Editor's Notes: Caging the tiger

By
September 2, 2011 16:58

Larry Derfner crossed the line into territory of hate speech when in a personal blog last week he sought to justify Palestinian terrorism.




Tiger

Tiger in cage. (photo credit:REUTERS)

In one of my first columns as editor-in-chief (“Halting the hatred,” July 22), I urged The Jerusalem Post’s journalists and contributors to be more sensitive when it comes to reporting and commenting on potentially inflammatory topics in the news.

“We at the Post believe that hate speech harms the civil discourse in Israel, and in my opinion, it poses a real danger to the country’s very existence as a democratic Jewish state,” I wrote.

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Larry Derfner, a veteran journalist who penned a weekly column and reported for our Magazine, crossed the line into the territory of hate speech when in a personal blog last week he sought to justify Palestinian terrorism against Israelis.

His egregious posting came in response to the August 18 terrorist murder of Israeli citizens on the Egyptian border.


“Whoever the Palestinians were who killed the eight Israelis near Eilat last week, however vile their ideology was, they were justified to attack,” Derfner wrote. “Palestinians have the right to resist – to use violence against Israelis, even to kill Israelis.”

These comments are exceptionally offensive to most Israelis, and especially hurtful to those who have been victims of terror. They endorse and encourage, if not incite and inflame, terrorism against Israel.

When Derfner asked that we run the piece in the Post, we rejected it and dissociated ourselves completely from his comments, to which we object in the strongest possible terms.

Even though his column did not appear in the paper, we came to the conclusion that we could no longer provide a stage to someone who openly promulgates such venomous views.

Derfner later wrote an apology that we chose not to run. In it, he expresses deep regret for his blog post, saying: “My intention was to shock people into recognition, but I ended up shocking many of them into revulsion, and twisting what I wanted to say into something I didn’t and don’t mean at all.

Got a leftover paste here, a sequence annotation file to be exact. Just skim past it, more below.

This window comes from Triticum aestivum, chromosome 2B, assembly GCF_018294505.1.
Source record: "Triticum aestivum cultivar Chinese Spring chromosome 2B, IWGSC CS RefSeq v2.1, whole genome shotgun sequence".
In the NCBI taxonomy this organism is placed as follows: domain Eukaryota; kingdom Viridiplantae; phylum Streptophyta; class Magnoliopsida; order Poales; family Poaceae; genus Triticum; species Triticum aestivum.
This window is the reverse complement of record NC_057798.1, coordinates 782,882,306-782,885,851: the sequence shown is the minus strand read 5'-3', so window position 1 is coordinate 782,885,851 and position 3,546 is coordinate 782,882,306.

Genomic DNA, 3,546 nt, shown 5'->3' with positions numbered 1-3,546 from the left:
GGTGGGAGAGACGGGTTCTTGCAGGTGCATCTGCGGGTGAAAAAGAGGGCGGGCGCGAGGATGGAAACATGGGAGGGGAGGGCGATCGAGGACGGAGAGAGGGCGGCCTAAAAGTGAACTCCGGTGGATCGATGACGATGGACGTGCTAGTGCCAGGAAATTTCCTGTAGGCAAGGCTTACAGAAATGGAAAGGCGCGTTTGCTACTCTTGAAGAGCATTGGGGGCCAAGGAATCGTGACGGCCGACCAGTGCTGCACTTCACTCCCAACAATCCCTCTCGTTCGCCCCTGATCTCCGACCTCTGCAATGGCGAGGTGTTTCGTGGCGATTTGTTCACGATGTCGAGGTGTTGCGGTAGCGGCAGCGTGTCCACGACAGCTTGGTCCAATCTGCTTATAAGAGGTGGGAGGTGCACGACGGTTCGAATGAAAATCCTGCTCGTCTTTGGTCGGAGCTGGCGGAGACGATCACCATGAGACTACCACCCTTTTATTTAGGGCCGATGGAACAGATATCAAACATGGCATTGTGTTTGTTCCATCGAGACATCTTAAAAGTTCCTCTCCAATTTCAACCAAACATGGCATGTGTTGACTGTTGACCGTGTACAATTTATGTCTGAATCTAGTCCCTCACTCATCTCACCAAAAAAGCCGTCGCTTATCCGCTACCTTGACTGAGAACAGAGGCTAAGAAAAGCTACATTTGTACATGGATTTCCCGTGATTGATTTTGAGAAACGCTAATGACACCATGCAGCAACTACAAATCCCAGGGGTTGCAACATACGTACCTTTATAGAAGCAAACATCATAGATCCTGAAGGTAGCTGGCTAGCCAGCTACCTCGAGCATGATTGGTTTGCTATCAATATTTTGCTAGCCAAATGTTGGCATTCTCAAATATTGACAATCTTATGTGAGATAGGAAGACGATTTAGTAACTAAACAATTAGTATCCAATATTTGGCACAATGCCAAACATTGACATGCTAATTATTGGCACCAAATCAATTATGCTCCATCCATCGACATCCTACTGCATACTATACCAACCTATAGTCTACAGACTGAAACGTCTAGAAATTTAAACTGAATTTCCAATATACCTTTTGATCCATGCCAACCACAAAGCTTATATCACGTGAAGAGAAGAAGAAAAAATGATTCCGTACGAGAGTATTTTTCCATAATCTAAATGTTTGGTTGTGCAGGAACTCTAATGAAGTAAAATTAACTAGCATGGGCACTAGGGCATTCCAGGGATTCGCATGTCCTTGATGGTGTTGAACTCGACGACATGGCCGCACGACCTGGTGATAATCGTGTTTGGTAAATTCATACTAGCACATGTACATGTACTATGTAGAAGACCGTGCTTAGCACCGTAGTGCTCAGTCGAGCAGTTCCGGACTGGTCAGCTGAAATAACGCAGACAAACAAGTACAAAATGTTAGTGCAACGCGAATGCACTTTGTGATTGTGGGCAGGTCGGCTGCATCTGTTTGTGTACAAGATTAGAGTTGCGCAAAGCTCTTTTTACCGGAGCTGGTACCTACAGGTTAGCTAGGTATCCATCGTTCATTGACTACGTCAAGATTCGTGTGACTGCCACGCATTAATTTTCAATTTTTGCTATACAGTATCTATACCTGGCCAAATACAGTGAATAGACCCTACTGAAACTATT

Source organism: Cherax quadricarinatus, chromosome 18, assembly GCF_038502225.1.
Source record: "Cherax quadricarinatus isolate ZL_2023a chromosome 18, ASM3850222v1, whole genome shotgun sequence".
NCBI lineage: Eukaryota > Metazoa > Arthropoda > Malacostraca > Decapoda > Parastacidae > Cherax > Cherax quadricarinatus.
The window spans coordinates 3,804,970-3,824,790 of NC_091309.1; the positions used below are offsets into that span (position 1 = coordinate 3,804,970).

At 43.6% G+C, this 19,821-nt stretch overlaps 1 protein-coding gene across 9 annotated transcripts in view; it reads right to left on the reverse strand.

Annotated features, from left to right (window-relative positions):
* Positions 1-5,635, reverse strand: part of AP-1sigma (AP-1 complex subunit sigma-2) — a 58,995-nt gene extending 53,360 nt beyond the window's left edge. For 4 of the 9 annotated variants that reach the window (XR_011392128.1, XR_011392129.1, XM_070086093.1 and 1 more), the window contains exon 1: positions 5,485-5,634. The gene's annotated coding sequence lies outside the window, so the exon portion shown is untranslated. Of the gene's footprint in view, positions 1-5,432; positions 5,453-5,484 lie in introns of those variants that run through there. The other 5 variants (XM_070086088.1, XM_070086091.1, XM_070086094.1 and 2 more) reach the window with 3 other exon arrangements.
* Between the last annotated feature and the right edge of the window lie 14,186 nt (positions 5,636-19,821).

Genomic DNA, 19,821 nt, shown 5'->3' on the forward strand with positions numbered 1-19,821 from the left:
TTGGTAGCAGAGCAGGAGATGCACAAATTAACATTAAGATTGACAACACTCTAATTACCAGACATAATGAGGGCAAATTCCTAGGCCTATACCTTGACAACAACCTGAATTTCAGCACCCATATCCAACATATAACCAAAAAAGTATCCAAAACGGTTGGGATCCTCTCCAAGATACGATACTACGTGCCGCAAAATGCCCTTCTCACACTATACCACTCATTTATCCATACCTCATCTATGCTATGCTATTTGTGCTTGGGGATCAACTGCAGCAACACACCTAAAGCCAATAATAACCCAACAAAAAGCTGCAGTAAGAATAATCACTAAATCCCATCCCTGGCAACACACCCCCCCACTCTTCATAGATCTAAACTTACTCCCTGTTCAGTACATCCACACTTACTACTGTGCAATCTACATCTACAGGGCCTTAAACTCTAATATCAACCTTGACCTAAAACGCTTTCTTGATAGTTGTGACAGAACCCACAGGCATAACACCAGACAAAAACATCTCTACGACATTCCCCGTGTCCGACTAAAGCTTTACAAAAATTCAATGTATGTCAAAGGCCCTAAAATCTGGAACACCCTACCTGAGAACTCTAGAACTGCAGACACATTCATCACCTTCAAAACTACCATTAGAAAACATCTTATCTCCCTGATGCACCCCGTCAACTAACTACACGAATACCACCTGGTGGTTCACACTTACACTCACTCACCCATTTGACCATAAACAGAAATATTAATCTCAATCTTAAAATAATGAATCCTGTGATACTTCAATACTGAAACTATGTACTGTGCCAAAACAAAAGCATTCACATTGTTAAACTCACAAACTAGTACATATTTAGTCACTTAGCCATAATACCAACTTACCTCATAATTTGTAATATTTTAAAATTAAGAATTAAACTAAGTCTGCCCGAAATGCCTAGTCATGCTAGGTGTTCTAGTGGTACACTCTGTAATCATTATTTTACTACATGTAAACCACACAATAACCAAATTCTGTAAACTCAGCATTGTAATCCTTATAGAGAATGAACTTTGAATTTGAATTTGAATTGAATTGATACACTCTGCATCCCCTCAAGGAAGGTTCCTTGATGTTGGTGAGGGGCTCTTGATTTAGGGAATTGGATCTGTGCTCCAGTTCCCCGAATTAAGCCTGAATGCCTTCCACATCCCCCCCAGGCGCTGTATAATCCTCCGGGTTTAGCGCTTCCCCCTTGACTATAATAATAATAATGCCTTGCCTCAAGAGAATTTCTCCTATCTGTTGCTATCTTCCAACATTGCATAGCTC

“I regret what I wrote [last] Sunday. I apologize to everyone who was offended by it, and I apologize to my countrymen. The post is no longer on my blog; I’ve taken it down.”

The substance of Derfner’s apology itself was not convincing. He used ludicrous logic to defend his position, repeating the same obscene sentiments that made many readers sick to their stomachs in the first place.

He had meant, he said, “to shock Israelis and friends of Israel into seeing how badly we’re hurting the Palestinians by denying them independence: It’s so bad that it’s helping drive them to try to kill us.”

If you saw Oren Kessler’s article in the paper this week about the anti-Israel coverage in the Arab media following the attacks on the southern border, you may have noticed that their commentaries were not significantly different from Derfner’s.

Abdel Bari Atwan, editor-inchief of the London-based pan- Arab daily Al-Quds Al-Arabi, wrote that Israel bore direct responsibility for the terrorist attack on its soil.

“This attack put the spotlight back on the most important struggle – that for the honor of the Arab and Islamic nation,” Atwan argued. “Resistance is a legitimate right as long as land is occupied and the people and holy places are humiliated.”

Derfner’s blog later appeared on a Hamas website, giving succor to Israel’s enemies.

By trying to rationalize the murder of his fellow Jews by terrorists, Derfner – who has always been the consummate journalist for the Post – went beyond the pale. Consequently we terminated his employment.

The move, I stress, had nothing to do with threats to cancel subscriptions or advertisements; it was an editorial decision taken on moral grounds. While politically independent, the Post is a quintessentially Zionist newspaper priding itself on its patriotism and credibility, as well as its balanced reporting and diverse commentaries.

We are certainly not silencing the Left, and will continue to feature columnists of all political stripes. Freedom of speech has its limits, however, and Derfner clearly overstepped them.

Derfner is a fine writer but a loose cannon. His column in the Post was titled “Rattling the Cage.” There is a huge difference between rattling the bars and letting the tiger out.

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